The work of Giovanni Anselmo: the granites
In order to expand and deepen the original research, in the 1980s Anselmo developed a cycle of works consisting of granite blocks or slabs suspended or balanced by steel cables and sliding knots, sometimes linked to the idea of overseas. The elements of tension and precarious balance also play a role here: precisely thanks to the continuous effect of gravity, the work stands and tries to somehow nullify the perception of its own weight. Belonging to this series, Heading overseas, 1984, consists of a large triangular stone slab and belongs to this series: positioned almost vertically, the slab is supported by a steel cable so that the upper apex, without touching it, tends towards a small, ultramarine blue painted rectangle of the wall. Ultramarine therefore has several meanings: it is the color of artistic intervention; it is the name of the pigment, alluding to the origin of the mineral, which was once imported into Europe from distant lands “beyond the sea”; It is somewhere else Anselmo will never stop striving for. In 1984 he was among the first artists to exhibit in the famous inaugural exhibition of the Castello di Rivoli. overture; The same institution dedicated a solo exhibition to him in 2016 (the first in a Turin museum) and gave him free rein to create a specific project in the spaces of the Manica Lunga.
Giovanni Anselmo: the latest exhibitions and awards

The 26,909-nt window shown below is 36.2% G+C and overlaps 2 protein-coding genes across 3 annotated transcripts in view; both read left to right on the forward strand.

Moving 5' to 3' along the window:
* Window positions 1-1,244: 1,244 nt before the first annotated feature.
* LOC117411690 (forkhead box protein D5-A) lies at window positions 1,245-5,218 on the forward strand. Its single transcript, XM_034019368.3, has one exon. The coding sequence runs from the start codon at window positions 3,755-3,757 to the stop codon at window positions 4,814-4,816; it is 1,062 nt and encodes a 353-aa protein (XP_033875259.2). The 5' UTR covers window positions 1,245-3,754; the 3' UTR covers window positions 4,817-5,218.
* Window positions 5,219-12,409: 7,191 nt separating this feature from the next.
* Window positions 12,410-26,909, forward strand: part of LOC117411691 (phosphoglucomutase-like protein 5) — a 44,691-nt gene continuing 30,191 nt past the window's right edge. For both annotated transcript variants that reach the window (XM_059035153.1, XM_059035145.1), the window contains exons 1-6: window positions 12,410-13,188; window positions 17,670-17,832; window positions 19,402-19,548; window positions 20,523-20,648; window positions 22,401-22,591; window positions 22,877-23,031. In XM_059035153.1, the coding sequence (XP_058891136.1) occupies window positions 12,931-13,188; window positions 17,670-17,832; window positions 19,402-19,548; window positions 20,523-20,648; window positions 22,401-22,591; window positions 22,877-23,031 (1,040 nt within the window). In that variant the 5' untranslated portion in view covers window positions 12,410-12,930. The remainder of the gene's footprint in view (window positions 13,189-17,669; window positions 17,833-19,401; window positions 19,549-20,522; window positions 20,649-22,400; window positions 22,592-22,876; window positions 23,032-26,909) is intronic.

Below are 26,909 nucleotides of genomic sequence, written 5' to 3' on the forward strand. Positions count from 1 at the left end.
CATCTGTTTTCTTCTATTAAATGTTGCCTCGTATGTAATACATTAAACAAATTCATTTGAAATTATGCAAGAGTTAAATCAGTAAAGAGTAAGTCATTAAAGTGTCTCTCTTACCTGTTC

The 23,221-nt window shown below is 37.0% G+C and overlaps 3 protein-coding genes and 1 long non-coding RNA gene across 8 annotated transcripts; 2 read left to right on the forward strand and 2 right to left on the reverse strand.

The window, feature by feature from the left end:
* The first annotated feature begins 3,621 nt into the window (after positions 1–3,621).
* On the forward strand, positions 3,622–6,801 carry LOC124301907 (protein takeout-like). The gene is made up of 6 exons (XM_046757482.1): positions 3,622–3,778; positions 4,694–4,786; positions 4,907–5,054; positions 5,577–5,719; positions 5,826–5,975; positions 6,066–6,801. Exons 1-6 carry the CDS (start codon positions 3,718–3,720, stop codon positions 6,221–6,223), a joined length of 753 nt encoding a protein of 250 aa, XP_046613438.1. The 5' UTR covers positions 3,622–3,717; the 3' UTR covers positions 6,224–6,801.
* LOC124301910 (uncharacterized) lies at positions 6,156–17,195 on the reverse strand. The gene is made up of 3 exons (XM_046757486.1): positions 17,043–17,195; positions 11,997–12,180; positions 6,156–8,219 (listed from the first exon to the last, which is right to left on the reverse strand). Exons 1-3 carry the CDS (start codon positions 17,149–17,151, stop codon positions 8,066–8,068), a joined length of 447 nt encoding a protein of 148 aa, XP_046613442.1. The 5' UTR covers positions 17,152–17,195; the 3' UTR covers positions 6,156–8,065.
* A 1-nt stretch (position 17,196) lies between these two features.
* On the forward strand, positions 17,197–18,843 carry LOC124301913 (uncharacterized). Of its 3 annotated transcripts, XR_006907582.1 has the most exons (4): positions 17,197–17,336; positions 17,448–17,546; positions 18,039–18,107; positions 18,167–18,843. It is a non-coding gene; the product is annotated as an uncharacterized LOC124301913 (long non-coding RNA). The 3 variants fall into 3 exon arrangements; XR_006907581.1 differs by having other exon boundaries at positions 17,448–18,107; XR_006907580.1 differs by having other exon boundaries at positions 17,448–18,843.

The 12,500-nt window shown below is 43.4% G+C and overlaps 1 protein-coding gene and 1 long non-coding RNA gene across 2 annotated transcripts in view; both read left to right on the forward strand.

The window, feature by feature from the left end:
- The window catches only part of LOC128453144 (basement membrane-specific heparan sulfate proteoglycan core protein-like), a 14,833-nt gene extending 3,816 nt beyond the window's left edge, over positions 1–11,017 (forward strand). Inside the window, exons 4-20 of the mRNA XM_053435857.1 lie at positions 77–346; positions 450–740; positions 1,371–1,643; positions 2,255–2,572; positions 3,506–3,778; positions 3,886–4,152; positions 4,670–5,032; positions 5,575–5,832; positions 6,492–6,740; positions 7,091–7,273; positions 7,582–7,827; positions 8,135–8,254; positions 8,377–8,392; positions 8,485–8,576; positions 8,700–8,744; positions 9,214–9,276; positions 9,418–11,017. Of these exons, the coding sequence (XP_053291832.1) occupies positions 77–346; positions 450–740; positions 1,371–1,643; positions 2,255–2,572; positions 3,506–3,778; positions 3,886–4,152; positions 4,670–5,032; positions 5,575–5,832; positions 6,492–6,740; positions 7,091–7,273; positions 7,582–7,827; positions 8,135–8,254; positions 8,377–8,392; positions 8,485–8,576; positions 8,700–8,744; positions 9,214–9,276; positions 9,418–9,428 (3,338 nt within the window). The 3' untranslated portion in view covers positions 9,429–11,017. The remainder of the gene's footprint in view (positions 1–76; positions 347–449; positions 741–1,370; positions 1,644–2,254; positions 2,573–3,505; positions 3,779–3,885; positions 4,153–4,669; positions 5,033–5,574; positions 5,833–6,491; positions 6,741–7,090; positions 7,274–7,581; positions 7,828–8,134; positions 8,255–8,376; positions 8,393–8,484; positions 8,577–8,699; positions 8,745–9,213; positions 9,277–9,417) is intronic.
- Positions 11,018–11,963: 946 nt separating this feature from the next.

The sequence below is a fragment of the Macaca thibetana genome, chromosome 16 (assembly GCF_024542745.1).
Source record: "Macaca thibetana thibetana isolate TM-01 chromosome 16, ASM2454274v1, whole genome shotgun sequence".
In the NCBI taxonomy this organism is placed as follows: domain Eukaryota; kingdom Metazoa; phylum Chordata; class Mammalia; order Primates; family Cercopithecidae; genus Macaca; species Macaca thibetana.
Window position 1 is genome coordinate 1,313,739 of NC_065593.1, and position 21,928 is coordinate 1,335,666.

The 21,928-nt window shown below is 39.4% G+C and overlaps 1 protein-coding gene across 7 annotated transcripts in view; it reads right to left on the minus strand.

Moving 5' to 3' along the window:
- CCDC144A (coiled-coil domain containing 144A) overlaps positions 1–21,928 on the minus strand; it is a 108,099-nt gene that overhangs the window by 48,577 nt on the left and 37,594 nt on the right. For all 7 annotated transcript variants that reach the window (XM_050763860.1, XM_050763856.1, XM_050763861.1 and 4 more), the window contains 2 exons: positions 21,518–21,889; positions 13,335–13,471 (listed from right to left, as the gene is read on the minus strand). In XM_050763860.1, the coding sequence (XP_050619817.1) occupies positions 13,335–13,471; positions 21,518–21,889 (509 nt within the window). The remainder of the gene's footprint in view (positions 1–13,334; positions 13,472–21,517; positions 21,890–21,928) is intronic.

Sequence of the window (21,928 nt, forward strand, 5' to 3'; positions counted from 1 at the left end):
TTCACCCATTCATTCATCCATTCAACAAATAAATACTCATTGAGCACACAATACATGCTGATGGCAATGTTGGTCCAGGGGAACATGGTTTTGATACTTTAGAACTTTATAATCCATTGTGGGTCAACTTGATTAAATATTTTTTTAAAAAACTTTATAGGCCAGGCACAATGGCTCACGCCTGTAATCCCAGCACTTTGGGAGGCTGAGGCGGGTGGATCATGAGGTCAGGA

“Anselmo belongs to a generation of artists for whom the reduction, the impoverishment of art practice to its primary components – material, conceptual, poetic – is both a strategy for eliminating traditional expressiveness and the prerequisite for moving the work and viewer towards one urge different relationships with what lies beyond the limits of the sensible, what lives only in a mental dimension: totality, energy, the invisible, the infinite”, writes Stefano ChiodiArt critic, reporting on Double zero the exhibition 2019-20 Giovanni Anselmo, Entering the Works at the National Academy of San Luca in Rome. An exhibition on the occasion of the awarding of the President of the Republic Prize: “designed by him down to the smallest detail, without the intervention of curators. An exhibition full of small sensibilities that tells the evolution of the research of an artist who always aimed at the essential and limited his exhibition activity to necessary occasions, without ever overdoing it“, commented the critic Ludovico Pratesi At Artribune. In Turin, Giovanni Anselmo is the protagonist of the new edition of Luci d’Artista, opened on October 27th: “The installation entitled ‘Orizzonti’ consists of four blue lights bearing the names of the four cardinal directions (North, East, South and West): a work that connects a specific place in Turin with a very far-reaching place that is in is capable of exceeding his own limits.”writes Valerio Veneruso. “The work, strongly desired by Carolyn Christov-Bakargiev and GAM director Riccardo Passoni, presents itself as a kind of device that allows both the viewer and the casual passerby to go beyond the mere spatial data and, ideally, to transcend the horizon of. “the same city”.